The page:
{C}· Achievers: play to win and finish as fast as possible

{C}· Cheaters: use codes and short cuts

{C}· Explorer

Geocaching

{C}· Interactive of RL and VW

{C}· Using some kind of technology to navigate through world 1 from info from world 3

{C}· Effect

{C}o Reliant on the technology

{C}o Using technology to pull ourselves back into world one

{C}o Using technology to get us back into nature

A Rape In Cyberspace

{C}· Is a rape online the same as a rape in RL

{C}o Mr. Bungle, a group of colleges students

{C}o Sociological experience

{C}o Have no idea that the people reading this causes a trauma

{C}o Where it is a rape – physical aspect of it, but also is a mental component

{C}o Different perspectives in what we are engaging in

{C}o Group think

{C}o People experience that and there were real consequences because of that interaction

MOO – MUD

{C}· MUD (Multiple User Domain), object oriented

{C}· 1st kind of orientations/interactions

Jessie Daniels Cyber Racism

{C}· Epistemology - The study of knowledge and justified belief; the creation and dissemination of knowledge in a particular area of inquiry (Richards 1/16/12). An epistomology is the facts, observations, and conclusions one uses to legitimize a certain knowledge. It also is concerned with how knowledge is created, acquired, and the limitations of that knowledge. For example, the epistemology of white supremacy deals with how and why a belief that "white" is the dominant racial identity was born from perceived affiliations and notions of a racial heirarchy.

{C}· Cyber racism, a term coined by Les Back and chosen as the title of this book, refers to a range of white supremacist movements in Europe and North America and to the new horizons the internet and digital media have opened for expression of whiteness across national boundaries

Corrodes democratic ideals of equality

{C}· Cyber-Activism: includes cyberfeminism, racism, hacktivism, terrorism. Proliferation of social movement organizations-promote inclusive, democratic society

{C}· Epistemology – study of issues having to do with creation and dissemination of knowledge in particular areas of inquiry – in cberspace anyone can create evidence because of the reduction of gatekeepers online

{C}· Translocal Whiteness – a notion of whiteness with roots in a locality-it’s notion moves across borders of time, space, and nations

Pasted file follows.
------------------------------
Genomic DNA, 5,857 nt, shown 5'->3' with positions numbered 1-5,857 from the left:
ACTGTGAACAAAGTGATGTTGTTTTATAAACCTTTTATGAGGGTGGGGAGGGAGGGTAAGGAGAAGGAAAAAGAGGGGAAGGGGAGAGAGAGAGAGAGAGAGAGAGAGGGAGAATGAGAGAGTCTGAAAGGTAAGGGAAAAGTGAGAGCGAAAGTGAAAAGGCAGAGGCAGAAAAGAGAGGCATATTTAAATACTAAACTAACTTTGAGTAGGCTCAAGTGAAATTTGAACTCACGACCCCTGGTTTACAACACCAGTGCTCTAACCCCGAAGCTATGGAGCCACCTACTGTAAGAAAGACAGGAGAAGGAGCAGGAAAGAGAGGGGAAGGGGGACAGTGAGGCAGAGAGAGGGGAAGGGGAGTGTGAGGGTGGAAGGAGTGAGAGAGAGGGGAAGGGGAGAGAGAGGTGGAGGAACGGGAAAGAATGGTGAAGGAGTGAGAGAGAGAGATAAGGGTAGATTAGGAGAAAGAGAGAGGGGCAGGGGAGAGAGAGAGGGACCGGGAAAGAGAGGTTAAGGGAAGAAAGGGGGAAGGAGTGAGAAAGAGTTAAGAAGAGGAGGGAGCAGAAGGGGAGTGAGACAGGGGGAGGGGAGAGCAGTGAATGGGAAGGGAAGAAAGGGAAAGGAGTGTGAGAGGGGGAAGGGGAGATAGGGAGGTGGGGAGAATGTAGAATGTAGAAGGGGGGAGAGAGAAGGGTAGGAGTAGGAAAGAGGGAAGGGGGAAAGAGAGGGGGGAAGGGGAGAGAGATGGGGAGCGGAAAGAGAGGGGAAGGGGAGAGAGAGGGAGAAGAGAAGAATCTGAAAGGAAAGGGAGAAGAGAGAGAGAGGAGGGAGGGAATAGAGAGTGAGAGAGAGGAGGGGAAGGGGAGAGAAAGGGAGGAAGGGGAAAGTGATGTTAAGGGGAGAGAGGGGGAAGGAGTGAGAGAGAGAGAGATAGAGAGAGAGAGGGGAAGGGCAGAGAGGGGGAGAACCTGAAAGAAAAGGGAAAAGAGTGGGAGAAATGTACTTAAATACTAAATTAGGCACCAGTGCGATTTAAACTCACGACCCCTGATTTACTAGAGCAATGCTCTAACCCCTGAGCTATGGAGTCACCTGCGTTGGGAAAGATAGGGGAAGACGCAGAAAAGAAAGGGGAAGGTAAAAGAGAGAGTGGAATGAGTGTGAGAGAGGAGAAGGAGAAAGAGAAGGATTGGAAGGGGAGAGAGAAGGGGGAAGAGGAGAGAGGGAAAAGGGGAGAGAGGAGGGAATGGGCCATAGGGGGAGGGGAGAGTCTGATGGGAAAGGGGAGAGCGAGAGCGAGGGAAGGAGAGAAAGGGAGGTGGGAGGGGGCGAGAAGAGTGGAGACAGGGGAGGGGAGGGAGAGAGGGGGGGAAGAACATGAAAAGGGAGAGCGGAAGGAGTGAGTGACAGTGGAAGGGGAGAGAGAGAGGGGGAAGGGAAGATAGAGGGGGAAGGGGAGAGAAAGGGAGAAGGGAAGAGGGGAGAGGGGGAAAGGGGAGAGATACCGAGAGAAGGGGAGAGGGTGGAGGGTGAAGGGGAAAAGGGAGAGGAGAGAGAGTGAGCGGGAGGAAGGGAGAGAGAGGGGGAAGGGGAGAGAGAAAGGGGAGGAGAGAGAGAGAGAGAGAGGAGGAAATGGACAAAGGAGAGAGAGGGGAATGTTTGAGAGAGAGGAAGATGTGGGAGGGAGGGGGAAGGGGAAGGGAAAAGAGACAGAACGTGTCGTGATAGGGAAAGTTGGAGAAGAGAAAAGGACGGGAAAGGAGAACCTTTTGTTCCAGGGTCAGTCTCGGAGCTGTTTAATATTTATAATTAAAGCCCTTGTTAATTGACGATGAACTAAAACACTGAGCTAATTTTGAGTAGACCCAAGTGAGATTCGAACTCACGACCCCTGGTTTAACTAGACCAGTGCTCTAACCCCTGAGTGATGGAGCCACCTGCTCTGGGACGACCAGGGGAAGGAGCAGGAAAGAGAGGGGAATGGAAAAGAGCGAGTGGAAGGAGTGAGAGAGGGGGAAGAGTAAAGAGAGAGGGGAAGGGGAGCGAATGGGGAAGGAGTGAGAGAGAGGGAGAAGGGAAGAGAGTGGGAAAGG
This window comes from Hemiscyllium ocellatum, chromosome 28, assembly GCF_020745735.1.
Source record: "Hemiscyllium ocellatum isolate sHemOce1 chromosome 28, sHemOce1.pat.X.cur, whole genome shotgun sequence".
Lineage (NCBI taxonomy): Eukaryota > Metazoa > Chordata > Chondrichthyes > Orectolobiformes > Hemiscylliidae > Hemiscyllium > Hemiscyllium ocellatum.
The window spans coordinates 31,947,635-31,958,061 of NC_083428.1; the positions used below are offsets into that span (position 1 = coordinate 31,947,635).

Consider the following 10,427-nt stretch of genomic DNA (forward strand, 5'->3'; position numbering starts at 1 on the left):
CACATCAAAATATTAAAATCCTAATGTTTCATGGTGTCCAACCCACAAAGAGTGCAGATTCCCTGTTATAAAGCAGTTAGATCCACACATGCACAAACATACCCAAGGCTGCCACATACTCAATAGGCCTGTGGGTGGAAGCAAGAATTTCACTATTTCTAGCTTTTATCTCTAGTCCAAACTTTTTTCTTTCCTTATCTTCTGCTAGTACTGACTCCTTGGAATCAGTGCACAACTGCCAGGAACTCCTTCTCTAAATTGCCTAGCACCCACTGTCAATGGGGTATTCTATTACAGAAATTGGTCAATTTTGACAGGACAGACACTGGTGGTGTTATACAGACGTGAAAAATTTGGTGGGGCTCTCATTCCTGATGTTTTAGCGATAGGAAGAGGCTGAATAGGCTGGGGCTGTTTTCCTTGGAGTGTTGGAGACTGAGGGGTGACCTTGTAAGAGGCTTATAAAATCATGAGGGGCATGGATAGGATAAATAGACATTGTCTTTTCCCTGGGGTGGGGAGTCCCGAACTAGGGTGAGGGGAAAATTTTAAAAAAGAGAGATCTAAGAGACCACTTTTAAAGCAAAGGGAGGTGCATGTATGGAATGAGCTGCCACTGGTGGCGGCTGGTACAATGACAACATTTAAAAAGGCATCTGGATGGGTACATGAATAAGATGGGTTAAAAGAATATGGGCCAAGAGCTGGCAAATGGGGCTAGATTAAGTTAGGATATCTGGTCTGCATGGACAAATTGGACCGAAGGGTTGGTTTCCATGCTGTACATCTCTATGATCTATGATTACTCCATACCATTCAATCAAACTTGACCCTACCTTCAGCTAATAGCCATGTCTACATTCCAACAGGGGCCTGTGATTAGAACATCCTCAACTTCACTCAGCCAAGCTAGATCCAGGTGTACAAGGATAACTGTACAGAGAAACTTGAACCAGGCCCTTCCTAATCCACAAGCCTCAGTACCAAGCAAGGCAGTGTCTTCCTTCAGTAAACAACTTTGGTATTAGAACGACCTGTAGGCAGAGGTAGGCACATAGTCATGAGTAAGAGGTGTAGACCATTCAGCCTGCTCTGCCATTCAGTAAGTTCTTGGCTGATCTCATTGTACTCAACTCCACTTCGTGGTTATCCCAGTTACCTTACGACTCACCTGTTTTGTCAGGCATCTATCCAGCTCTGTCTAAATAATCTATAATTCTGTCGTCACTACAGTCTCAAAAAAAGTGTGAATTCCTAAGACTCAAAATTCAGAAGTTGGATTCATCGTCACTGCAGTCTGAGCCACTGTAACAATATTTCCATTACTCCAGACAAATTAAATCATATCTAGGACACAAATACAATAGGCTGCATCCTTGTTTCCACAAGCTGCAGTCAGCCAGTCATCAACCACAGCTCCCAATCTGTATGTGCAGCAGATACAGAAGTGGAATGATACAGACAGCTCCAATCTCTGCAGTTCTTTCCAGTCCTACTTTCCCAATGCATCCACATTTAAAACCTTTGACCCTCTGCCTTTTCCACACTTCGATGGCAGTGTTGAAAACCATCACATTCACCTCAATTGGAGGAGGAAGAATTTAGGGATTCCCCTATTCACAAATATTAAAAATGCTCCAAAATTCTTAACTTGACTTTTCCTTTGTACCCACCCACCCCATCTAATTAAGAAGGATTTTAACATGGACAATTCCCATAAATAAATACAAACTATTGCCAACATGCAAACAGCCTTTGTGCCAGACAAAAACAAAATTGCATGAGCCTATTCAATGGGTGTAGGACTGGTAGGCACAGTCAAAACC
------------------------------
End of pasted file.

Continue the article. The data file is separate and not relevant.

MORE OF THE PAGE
{C}· White racial frame – the notion of frames was developed by Erving Goffman. A frame refers to a set of labels that receives affix to social phenomena so as to make sense of them. The white racial frame includes

{C}o A white racial framing of society with its racist ideology, stereotypes, and emotions

{C}o White’s discriminatory actions and racial hierarchy

{C}o Racist institutionsmaintained by discriminatory whites over centuries

{C}o The rationalizing of the white racial frame befan in the 1600s as a justifications for the economic and racial hierarchy of colonialism-this continues today

{C}· Issue isn’t recruitment but the circulation of an epistemology of white supremacy and translocal whiteness

{C}· They can use deception

{C}· Authorship and credibility

{C}· In past was more gatekeeping kind of structures

{C}· Proliferation of speakers

{C}· As people go online oppressive knowledge’s go unchecked, circulate in a more virulent way

{C}· Translocal whiteness – don’t even have to be in US to affiliate with beliefs

{C}· Not an issue of recruitment, knowledges become re-engrained into cultural fabric

{C}· No gatekeepers, no checks and balances with ethos

{C}· Mr. Luther King.org

Hactivist Reading

{C}· Hactivism – political, social purpose behind it

{C}· Not vandalism and defacement

{C}· Works with people who have a deep knowledge of technology and how it works

{C}· LOIC

{C}· Anonymous

Cyberfeminism

{C}· Calling into question how gender hierarchy is maintained

{C}· Looking at how gender ideals and norms are recreated and displaced in cyberspace

Haraway

{C}· We are already cyborgs

{C}· Technology structures our understanding of exucation, popitics, structure, etc.

{C}· Feminist part: part biology and part machine

{C}· If we don’t recognize this and keep using them without thinking we will continue to be dominated by oppressive regimes